Decor is nothing if not desire sublimated sub·li·mate
v. sub·li·mat·ed, sub·li·mat·ing, sub·li·mates
1. Chemistry To cause (a solid or gas) to change state without becoming a liquid.
a. into the living environment, and Guyton's works, which are often strangely anthropomorphic Having the characteristics of a human being. For example, an anthropomorphic robot has a head, arms and legs. , harbor deep psychological charges. The inanimate borders on the animate, whether objects or art history. The dead is somehow alive in Guyton's hands. Perhaps that tension arises from the artist's youth. Raised on slasher slash·er
One that slashes.
Characterized by gory violence: slasher movies.
Austral & NZ flicks--as a child in the '70s, every Friday he went with his parents to the drive-ins around Knoxville, Tennessee--he admits that his project for a suburban home may have been partially inspired by the bucket-of-blood thriller The Last House on the Left. The shining blades of other such celluloid celluloid [from cellulose], transparent, colorless synthetic plastic made by treating cellulose nitrate with camphor and alcohol. Celluloid was the first important synthetic plastic and was widely used as a substitute for more expensive substances, such as dwellings also come to mind when one considers Guyton's columns made of vertical strips of black Plexiglas and mirrored acrylic in gold, smoke, and bronze. The angular works seem to have knifed up violently through the ground. And, as viewers move, reflective surfaces make the sculptures seem to expand and contract as if alive, both consuming architectural space and d isappearing into it (with murderous logic).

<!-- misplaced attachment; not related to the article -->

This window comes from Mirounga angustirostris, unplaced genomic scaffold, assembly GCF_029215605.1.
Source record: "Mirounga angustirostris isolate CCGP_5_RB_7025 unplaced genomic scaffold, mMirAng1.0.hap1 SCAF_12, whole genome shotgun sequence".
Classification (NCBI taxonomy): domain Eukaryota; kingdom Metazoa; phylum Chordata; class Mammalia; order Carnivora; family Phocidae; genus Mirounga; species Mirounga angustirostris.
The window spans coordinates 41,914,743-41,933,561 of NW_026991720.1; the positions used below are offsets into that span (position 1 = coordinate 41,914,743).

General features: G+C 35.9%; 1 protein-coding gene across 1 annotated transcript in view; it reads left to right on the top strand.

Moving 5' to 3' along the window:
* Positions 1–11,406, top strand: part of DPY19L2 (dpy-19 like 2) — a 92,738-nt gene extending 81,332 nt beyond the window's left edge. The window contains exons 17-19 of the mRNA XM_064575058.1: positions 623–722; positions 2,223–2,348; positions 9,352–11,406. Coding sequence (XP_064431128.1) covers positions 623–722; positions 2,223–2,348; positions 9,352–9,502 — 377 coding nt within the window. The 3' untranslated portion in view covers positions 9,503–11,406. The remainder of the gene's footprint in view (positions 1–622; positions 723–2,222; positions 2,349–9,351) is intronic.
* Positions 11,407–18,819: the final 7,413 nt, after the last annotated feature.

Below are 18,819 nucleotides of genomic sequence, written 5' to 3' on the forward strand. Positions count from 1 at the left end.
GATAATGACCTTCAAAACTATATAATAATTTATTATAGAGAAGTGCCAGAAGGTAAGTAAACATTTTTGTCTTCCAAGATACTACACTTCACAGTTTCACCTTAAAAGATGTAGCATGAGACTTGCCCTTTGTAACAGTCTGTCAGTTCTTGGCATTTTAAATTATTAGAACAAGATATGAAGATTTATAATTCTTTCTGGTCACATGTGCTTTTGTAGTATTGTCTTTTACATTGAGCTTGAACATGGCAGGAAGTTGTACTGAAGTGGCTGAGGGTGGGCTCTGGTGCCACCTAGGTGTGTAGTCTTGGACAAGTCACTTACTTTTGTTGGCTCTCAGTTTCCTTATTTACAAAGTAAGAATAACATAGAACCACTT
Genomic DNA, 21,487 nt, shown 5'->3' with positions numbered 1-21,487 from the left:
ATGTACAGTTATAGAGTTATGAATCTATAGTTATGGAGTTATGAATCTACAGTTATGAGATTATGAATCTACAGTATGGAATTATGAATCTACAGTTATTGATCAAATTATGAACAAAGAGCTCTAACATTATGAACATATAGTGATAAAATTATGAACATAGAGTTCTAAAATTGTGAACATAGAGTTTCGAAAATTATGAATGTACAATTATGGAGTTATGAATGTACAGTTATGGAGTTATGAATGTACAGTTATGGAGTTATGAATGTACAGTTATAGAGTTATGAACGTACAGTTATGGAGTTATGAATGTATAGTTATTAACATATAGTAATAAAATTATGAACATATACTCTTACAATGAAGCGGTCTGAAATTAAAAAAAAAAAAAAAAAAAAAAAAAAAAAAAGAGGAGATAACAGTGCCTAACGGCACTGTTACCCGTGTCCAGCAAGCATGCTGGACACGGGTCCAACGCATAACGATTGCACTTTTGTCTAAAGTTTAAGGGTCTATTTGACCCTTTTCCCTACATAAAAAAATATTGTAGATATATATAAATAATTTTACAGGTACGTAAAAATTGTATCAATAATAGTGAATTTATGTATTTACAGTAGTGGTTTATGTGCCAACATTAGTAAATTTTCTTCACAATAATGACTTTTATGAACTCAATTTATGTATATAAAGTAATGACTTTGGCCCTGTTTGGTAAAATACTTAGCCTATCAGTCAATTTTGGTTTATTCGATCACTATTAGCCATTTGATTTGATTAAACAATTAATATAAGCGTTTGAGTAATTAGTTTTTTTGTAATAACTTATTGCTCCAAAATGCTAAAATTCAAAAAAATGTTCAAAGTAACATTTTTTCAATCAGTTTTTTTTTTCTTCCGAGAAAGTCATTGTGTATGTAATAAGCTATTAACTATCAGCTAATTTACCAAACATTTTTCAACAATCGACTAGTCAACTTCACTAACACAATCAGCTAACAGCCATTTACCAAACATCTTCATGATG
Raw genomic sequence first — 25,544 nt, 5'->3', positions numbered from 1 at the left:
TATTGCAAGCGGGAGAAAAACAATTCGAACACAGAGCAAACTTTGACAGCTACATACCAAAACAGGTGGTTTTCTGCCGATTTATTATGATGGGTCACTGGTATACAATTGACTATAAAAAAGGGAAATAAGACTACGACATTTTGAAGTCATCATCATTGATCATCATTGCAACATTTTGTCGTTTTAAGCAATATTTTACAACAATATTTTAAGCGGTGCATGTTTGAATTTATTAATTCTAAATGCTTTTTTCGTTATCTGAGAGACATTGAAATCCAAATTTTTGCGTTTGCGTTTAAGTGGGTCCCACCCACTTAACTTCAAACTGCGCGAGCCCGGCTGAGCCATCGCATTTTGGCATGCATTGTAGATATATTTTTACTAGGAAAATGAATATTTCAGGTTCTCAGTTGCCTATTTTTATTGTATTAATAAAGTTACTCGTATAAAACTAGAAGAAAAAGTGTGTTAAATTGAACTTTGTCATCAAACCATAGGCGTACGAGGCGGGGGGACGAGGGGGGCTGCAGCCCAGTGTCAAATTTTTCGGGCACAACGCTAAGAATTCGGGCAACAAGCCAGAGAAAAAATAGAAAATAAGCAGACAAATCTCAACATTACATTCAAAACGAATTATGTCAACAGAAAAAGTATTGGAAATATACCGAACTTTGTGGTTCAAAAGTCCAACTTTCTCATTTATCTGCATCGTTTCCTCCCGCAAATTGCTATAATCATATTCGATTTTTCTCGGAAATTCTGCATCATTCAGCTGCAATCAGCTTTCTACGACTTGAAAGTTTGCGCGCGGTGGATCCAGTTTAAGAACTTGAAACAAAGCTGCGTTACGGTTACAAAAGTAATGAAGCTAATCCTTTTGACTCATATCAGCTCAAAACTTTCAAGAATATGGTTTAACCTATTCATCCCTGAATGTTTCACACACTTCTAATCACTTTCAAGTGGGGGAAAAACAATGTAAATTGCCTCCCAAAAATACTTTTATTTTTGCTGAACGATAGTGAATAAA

If there's a telltale heart buried within this practice, one photographic diptych from 1999 might be it: The pair depicts the Devil's Hole
Devils Hole is a deep limestone cave filled with water of approximately 30°C (86°F). , a small cavern in Tennessee. The deep focus on rippling rock surfaces makes the pictures verge on abstraction, and lurid inflections of red light and sub-zero flecks of turquoise create a pictorial paradox, with the tunnel at once cold and hot. Stark walls seem sensuous, providing an analogy for all of Guyton's work, which resuscitates a Minimalism minimalism, schools of contemporary art and music, with their origins in the 1960s, that have emphasized simplicity and objectivity. Minimalism in the Visual Arts
whose heart is still beating under art history's floorboards. Guyton may have made photographs in caves, but there's no way he'll remain underground for long.
Tim Griffin is associate editor of Artforum. A poet, critic, and curator, he is the author of Contamination (Alberico Cetti Serbelloni Editore, 2002), a collection of essays on art, architecture, design, and technology, produced with Peter Halley Peter Halley was born on September 24, 1953 in New York City. He is an abstract artist. Halley first came to prominence as a result of the geometric paintings rendered in intense day-glo colors that he produced in the early 1980's. .